Thanksgiving is a day away. I have never been a fan. I feel it is because I have never been able to get it right. As a child, I could never convey the proper reason to my mom as to why she needed to buy and cook a turkey when no one in our household liked turkey. Furthermore, my father would become infuriated year after year, because unlike Christmas Eve or the 4th of July, Thanksgiving has no set date. He did not like the fact that Thanksgiving could fall anywhere between the 22nd and the 28th.
My parents had their own rules about Thanksgiving. My sister and I were not allowed to bring friends over. The only people who could come over were family. My mother was never confident about her turkey, so she did not want strangers criticizing her culinary skills. My aunt Luz would visit us every year. She would carry herself under the power of her walking stick, as she sighed deeply and slump into the first available chair. She would complain about her knees and everything that had gone wrong up to that moment. She would take my hand and move it over her ailments and then ask me if I felt a lump.
The next rule was that we had to eat early. My mother and sister would start cooking at the crack of dawn. My mom would be on her second brick of butter before the sun came up. Testosterone was not allowed in the kitchen. The football game would be on, but no one paid attention to it. My father would start complaining about the line at the market. If only there had been some way of knowing Thanksgiving was just around the corner, he would have avoided buying his six pack of holiday cheer at the supermarket.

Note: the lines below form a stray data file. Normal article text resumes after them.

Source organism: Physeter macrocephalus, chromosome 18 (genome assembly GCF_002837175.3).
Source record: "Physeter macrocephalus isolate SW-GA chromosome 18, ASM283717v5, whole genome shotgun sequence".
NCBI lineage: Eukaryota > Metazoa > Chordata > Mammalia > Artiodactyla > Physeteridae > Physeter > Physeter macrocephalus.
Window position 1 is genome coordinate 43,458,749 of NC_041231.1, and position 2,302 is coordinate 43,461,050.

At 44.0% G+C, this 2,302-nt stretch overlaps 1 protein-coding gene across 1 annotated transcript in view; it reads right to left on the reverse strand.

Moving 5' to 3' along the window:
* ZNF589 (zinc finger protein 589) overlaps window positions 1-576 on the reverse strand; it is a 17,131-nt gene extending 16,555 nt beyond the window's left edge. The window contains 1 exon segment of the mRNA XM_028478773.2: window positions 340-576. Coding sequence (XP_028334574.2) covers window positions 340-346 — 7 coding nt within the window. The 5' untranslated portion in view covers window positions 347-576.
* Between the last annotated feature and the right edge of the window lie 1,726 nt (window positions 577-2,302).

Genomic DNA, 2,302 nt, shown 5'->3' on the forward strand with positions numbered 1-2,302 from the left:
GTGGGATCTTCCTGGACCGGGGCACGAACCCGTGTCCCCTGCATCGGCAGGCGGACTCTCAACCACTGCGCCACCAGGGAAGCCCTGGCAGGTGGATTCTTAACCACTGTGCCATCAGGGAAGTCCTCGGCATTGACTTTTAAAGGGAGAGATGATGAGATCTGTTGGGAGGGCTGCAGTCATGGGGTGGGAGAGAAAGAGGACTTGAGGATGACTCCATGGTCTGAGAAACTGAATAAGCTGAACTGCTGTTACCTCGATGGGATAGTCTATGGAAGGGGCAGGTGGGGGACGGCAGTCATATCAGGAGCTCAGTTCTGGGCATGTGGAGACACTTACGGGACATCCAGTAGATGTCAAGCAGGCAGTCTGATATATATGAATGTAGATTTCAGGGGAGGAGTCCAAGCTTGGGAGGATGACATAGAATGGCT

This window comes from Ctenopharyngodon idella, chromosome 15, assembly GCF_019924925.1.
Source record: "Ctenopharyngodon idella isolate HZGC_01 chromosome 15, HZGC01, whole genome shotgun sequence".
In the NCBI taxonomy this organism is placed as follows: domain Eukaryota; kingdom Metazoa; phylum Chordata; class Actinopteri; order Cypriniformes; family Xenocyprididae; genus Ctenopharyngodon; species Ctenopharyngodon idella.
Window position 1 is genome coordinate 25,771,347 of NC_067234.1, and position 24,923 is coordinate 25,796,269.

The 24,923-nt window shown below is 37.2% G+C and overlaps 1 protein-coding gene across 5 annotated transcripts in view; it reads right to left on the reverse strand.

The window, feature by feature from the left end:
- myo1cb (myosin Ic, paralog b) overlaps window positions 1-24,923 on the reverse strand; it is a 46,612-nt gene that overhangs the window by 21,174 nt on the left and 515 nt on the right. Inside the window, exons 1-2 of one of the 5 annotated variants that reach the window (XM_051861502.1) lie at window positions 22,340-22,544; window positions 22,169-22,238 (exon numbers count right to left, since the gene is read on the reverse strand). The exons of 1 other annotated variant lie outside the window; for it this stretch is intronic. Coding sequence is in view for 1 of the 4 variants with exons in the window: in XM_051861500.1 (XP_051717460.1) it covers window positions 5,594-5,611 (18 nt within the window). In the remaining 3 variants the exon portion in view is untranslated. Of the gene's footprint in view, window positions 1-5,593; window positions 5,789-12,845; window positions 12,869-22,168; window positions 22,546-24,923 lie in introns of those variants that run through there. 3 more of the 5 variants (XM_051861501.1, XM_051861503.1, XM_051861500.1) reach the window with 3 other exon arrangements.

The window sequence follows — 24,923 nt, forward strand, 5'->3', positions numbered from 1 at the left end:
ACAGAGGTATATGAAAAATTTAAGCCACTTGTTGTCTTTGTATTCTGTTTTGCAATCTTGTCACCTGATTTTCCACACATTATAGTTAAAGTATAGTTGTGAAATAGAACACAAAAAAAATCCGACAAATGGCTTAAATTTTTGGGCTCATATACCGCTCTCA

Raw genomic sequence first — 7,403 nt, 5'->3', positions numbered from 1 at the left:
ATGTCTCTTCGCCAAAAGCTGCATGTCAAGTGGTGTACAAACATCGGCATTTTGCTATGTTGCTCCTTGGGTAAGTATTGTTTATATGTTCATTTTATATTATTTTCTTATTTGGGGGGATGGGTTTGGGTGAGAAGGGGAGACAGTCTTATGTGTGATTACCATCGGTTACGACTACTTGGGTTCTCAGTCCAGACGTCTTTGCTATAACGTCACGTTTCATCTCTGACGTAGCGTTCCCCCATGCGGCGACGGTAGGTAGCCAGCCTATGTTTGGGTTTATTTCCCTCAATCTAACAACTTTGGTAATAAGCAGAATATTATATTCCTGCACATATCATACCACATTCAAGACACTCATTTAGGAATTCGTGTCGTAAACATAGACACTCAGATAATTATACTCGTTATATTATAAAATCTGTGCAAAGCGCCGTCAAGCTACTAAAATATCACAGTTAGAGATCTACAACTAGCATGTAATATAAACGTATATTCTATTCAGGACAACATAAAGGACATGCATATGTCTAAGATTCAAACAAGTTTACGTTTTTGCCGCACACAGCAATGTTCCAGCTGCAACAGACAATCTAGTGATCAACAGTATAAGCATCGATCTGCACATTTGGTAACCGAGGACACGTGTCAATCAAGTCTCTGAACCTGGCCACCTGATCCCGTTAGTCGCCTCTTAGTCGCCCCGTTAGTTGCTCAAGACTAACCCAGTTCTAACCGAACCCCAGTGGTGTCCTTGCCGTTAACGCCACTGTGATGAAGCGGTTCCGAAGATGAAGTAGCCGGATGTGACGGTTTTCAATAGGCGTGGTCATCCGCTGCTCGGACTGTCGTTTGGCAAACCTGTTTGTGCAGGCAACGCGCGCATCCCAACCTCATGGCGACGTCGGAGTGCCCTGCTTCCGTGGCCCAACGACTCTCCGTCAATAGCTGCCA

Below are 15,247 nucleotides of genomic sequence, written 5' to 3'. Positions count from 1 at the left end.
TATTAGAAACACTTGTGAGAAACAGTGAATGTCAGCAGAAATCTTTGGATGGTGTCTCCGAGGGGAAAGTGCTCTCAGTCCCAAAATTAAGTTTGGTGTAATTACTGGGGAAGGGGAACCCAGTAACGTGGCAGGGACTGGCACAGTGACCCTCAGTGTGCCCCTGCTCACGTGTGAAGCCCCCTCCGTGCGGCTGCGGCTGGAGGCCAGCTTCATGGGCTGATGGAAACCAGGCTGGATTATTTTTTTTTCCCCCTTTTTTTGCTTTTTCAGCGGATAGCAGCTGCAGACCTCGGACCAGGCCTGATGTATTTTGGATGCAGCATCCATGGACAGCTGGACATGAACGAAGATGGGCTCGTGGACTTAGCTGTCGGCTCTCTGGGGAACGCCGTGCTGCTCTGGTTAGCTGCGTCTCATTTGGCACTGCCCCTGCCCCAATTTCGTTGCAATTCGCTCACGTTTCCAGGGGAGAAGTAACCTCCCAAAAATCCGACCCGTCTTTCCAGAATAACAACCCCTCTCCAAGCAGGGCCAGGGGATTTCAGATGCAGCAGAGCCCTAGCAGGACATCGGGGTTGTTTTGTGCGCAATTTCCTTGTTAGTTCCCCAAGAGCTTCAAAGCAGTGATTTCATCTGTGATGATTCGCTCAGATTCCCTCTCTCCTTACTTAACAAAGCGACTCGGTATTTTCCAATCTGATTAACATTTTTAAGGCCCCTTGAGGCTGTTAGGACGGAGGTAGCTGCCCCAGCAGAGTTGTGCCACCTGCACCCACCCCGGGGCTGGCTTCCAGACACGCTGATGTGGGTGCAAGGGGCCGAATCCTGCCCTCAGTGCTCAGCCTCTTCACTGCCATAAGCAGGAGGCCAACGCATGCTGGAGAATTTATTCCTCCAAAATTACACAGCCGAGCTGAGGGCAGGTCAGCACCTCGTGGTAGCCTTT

We were not expected to dress up, nor did we go around the table and say what we were grateful for. I sincerely think that was a power move on the part of my parents because I do not think they wanted to hear my aunt talk about other people’s tumors and how she was not long for this world. There was no adult and children’s table. My mother would call your name for the main table. If you did not come in time, you would have to sit there with your food on your lap. We had plenty of chairs, but space on the table was limited.
The men enjoyed the double standard and were given the opportunity to eat first. We gorged ourselves on turkey and stuffing. The only dessert we had was an apple pie. My parents did not believe in any other kind of pie. I think my mother fed us to the point of a nuclear coma, so that she could put us to sleep and she could take control of the television. She did not have the patience to watch grown men chase after a ball so she would switch the channel. Don Francisco’s voice would lull me to sleep as he chased after el Chacal de la Corneta.
There was enough time to go to other people’s Thanksgivings. I rarely went because I was a fish out of water. The times when I did go, I sat there like one of the lumps my aunt talked about. My friends’ families would say grace, and I would mumble gargled Rolling Stones lyrics under my breath. My family bonded through a complete disconnection so I was not used to going around the table and discussing what I was grateful for. I was grateful for the moment, and for being in a place that believed in pumpkin pie.
[Photo by thegardenbuzz]